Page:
Since the lens from the Edmund Scientific Company is nearest the lens we have calculated, the next step is to investigate what the light spot looks like with the aid of the optical program.
The result appears from figure 3 below. As appears from figure 3 the spot radius is 40,6 Ám while the diffraction remains at 40,97 Ám.
Does this now mean that Edmund Scientific has designed a better lens than we have done? By no means, since the distance from the laser diode to the lens must now be 20,53 mm instead of 19,599 mm in order to end up 120 mm from the lens on account of the focal length being 18 mm. It is this - as it may seem - slight difference which explains why the light spot has becom somewhat smaller. Can we then use the lens from Edmund Scientific? In order to answer this question there are two things we must answer.
In the first place; can we accept the spot┤s size? Remember that it is you, in your capacity as a designer, who determines if such a light spot is sufficiently good or if we should continue to attempt to design a lens which gives an even smaller light spot.
In the second place; is there room for the lens from Edmund Scientific in our equipment? The lens we started to design requires additional length 19,599 + 1 mm = 20,599 mm and the diameter 2,8 mm whereas the lens form Edmund Scientific requires 20,53 + 2,2 mm = 22,73 mm and the diameter 6 mm. It is important that the person responsible for the mechanics has not already been allowed to draw so much for the answer to be negative. This is an example of how important it is that the optical and mechanical designers really do work side-by-side when designing an optronic product. At times, however, the hard reality can enforce solutions which really are minimal ones so far as additional margin is concerned.
An even better solution
The optical calculation program is provided with the aim of investigating if a biconvex lens relly has the optimum form. The result appears from figure 4 on the right.
As figure 4 shows the radius of the light spot is 12,41 Ám if the radius which is nearest the laser diode is 35,62 mm and the other radius is -11,57 mm. (The minus sign means that the centre of curvature lies to the left of the lens surface itself and the plus sign that it lies to the right). The lens then acquires the appearance in figure 5.
We must not forget that the radius of the Airy-disk is still 41 Ám which also appears from figure 4. The reader may now be wondering what the purpose of the above-mentioned calculation is, since, after all, it is the size of the diffraction that determines the final diameter of the light spot.
Now, however, it so happens that the diffraction size depends on the diameter of the lens opening (See Non-Contact 1/96). We therefore almost double the lens opening from 2,4 to 4,44 mm and get the computer to calculate what is now happening. The computer has now calculated r1 at 36,28 mm and r2 at -11,65 mm while the Airy-disk radius has decreased to 20,36 Ám as expected, but the geometric spot radius is 98,69 Ám on account of the so-called opening error or spherical aberration as the error is also called.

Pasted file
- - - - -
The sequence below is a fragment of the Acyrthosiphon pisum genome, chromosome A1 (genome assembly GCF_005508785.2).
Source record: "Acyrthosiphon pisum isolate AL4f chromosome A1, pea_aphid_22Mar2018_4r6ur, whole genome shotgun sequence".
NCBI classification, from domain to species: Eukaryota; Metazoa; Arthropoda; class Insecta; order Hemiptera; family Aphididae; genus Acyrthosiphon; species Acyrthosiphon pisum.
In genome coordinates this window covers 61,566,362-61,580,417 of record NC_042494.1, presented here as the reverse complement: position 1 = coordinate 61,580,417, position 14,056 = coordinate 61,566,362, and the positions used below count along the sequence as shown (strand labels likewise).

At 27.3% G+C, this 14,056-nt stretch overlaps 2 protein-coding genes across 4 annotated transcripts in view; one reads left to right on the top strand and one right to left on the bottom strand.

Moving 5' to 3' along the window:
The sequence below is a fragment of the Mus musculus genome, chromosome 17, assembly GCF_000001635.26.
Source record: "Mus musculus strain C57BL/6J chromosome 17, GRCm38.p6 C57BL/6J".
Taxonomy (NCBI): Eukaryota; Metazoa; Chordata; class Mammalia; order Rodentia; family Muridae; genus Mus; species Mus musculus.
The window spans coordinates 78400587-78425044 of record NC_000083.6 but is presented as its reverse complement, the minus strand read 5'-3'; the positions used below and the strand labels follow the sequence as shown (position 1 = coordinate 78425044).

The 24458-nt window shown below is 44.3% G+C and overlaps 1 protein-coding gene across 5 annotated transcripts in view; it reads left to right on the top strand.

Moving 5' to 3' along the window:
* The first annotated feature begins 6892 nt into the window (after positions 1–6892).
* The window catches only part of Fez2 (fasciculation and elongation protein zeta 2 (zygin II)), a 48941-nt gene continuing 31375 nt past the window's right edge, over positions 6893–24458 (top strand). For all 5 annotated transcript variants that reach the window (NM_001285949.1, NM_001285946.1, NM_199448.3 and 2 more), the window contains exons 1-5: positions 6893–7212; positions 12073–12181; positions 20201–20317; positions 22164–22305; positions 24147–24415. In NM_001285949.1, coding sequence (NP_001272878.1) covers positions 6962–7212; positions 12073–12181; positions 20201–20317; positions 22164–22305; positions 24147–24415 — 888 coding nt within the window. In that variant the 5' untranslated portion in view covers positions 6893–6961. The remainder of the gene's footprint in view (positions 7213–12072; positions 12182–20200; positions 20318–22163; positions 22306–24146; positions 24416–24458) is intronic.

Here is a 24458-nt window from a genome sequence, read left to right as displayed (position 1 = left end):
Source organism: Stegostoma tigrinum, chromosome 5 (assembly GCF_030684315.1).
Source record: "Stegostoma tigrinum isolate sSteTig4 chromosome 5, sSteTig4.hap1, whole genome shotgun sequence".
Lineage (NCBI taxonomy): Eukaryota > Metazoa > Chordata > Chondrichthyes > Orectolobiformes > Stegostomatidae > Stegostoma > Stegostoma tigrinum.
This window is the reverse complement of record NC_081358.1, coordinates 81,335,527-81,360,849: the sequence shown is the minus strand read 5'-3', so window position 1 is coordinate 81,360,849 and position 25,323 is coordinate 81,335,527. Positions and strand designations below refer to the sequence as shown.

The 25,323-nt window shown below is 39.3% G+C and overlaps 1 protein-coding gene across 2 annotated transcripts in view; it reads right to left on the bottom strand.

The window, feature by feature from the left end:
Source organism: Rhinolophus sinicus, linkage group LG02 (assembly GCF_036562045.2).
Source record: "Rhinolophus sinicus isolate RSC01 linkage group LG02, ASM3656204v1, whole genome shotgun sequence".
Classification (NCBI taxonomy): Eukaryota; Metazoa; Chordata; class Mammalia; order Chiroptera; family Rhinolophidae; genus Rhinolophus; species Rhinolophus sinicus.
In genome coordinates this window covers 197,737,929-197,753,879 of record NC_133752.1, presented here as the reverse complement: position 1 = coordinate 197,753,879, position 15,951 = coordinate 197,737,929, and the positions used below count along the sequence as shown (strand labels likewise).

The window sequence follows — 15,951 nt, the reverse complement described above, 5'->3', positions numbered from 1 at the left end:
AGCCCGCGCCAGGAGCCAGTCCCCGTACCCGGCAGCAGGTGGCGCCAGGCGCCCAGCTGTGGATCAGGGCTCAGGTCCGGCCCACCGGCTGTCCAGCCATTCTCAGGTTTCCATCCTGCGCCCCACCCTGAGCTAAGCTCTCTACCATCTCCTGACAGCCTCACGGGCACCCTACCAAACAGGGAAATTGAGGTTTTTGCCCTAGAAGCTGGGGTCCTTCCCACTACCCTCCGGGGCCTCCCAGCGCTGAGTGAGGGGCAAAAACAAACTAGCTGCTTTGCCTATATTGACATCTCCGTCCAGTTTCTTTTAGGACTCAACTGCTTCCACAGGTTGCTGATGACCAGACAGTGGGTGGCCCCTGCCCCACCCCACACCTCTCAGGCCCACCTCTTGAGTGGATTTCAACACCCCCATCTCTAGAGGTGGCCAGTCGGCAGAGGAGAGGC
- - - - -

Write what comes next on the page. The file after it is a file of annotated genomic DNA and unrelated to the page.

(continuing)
This error depends on the fact that spherical lens surfaces are not at their very best when as sharp a focus as possible is called for. We therefore get the computer to calculate when the Airy-disk radius is as large as the geometric light spot radius, ie. we get the computer to work out the optimal opening. The result appears from illustration 6 and it is demonstrated that when the opening is 3,0 mm the Airy-disk radius is equivalent to the geometric light spot radius which is then 30,7 Ám. This occurs when r1 = 35,80 mm and r2 = -11,59 mm. The illustration of the light spot's greatest extent, as a result of Gaussian magnification as well as diffraction, will be 30 + 2 x 30,7 Ám = 91,4 Ám. The entire lens opening will, nevertheless, not be filled by light from the laser diode since this, after all, only emits light below an angle of 7░ at the minimum. This means that the diffraction will be somewhat larger than as we calculated above.
Before we leave our design that comprises a single lens, there is one other thing we must check and we shall do this in the next section of the PSD school. Have we reached the end of the road or is there something else we can do so as to achieve an even smaller light spot? In the next section of the PSD school we shall look at how we can achieve an even smaller light spot through using a lens system that consists of 2 lenses.